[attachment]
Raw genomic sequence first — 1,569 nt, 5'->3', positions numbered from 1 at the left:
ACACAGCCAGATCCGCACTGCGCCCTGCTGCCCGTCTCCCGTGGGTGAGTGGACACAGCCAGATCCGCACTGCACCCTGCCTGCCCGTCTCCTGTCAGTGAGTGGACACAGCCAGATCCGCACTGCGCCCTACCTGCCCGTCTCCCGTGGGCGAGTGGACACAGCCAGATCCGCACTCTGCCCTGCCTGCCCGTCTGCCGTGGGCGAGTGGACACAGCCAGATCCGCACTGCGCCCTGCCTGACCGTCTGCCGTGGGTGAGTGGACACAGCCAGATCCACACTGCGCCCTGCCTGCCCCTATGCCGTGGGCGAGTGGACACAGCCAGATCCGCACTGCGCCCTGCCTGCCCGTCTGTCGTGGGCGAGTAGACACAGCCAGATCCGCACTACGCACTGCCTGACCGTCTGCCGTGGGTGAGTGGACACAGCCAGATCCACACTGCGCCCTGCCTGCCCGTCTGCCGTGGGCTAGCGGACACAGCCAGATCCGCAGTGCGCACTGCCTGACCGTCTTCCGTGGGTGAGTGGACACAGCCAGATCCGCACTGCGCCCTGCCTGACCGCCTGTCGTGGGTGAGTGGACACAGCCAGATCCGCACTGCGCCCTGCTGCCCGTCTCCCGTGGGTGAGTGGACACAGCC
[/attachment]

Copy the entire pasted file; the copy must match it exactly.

Raw genomic sequence first — 1,569 nt, 5'->3', positions numbered from 1 at the left:
ACACAGCCAGATCCGCACTGCGCCCTGCTGCCCGTCTCCCGTGGGTGAGTGGACACAGCCAGATCCGCACTGCACCCTGCCTGCCCGTCTCCTGTCAGTGAGTGGACACAGCCAGATCCGCACTGCGCCCTACCTGCCCGTCTCCCGTGGGCGAGTGGACACAGCCAGATCCGCACTCTGCCCTGCCTGCCCGTCTGCCGTGGGCGAGTGGACACAGCCAGATCCGCACTGCGCCCTGCCTGACCGTCTGCCGTGGGTGAGTGGACACAGCCAGATCCACACTGCGCCCTGCCTGCCCCTATGCCGTGGGCGAGTGGACACAGCCAGATCCGCACTGCGCCCTGCCTGCCCGTCTGTCGTGGGCGAGTAGACACAGCCAGATCCGCACTACGCACTGCCTGACCGTCTGCCGTGGGTGAGTGGACACAGCCAGATCCACACTGCGCCCTGCCTGCCCGTCTGCCGTGGGCTAGCGGACACAGCCAGATCCGCAGTGCGCACTGCCTGACCGTCTTCCGTGGGTGAGTGGACACAGCCAGATCCGCACTGCGCCCTGCCTGACCGCCTGTCGTGGGTGAGTGGACACAGCCAGATCCGCACTGCGCCCTGCTGCCCGTCTCCCGTGGGTGAGTGGACACAGCC